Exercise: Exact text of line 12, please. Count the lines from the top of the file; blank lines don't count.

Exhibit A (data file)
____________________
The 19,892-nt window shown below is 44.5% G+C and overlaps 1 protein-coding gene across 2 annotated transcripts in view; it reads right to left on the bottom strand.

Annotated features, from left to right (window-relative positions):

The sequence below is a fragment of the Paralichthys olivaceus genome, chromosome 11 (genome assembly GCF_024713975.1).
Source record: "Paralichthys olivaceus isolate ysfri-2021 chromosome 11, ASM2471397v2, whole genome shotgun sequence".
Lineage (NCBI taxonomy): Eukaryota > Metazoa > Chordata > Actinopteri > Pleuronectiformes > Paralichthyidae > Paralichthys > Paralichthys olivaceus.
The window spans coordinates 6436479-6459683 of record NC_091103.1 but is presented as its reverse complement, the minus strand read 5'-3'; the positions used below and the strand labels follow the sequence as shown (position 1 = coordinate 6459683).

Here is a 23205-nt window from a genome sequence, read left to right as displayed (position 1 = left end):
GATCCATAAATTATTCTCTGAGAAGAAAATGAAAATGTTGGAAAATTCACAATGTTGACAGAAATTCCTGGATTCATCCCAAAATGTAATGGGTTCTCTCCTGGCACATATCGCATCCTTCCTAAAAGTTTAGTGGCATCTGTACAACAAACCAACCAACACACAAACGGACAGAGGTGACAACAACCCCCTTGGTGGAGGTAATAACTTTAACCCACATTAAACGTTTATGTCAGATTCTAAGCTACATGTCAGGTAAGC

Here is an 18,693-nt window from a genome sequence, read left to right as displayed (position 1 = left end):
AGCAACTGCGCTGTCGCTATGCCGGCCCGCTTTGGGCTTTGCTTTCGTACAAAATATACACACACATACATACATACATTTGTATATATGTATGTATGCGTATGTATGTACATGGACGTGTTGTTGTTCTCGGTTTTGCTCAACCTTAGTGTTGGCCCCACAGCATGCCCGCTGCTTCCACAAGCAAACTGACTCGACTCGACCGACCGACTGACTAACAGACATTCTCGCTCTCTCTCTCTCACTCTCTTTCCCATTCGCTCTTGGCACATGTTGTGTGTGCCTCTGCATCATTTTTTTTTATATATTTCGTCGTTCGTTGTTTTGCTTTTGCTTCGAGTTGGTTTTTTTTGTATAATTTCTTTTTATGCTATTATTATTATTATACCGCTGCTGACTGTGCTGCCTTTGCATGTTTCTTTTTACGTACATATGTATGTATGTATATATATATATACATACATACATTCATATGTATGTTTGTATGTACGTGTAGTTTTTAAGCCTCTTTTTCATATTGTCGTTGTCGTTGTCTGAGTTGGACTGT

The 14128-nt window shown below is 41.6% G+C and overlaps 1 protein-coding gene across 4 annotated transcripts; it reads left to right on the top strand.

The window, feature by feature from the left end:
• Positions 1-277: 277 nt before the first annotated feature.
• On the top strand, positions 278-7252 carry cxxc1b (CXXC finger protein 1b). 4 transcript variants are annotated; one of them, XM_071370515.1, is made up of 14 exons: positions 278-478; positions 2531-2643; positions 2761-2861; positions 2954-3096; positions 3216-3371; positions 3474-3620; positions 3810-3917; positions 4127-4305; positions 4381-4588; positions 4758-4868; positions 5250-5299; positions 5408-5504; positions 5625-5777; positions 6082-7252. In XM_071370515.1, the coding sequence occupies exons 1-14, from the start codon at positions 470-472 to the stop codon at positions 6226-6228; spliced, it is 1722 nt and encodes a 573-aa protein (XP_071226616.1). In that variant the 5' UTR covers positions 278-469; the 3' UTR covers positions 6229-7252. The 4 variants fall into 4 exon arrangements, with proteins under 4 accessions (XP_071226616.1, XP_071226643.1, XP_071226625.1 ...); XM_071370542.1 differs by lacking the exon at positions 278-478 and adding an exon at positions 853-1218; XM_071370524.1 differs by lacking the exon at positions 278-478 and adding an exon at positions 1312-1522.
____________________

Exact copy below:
The window, feature by feature from the left end: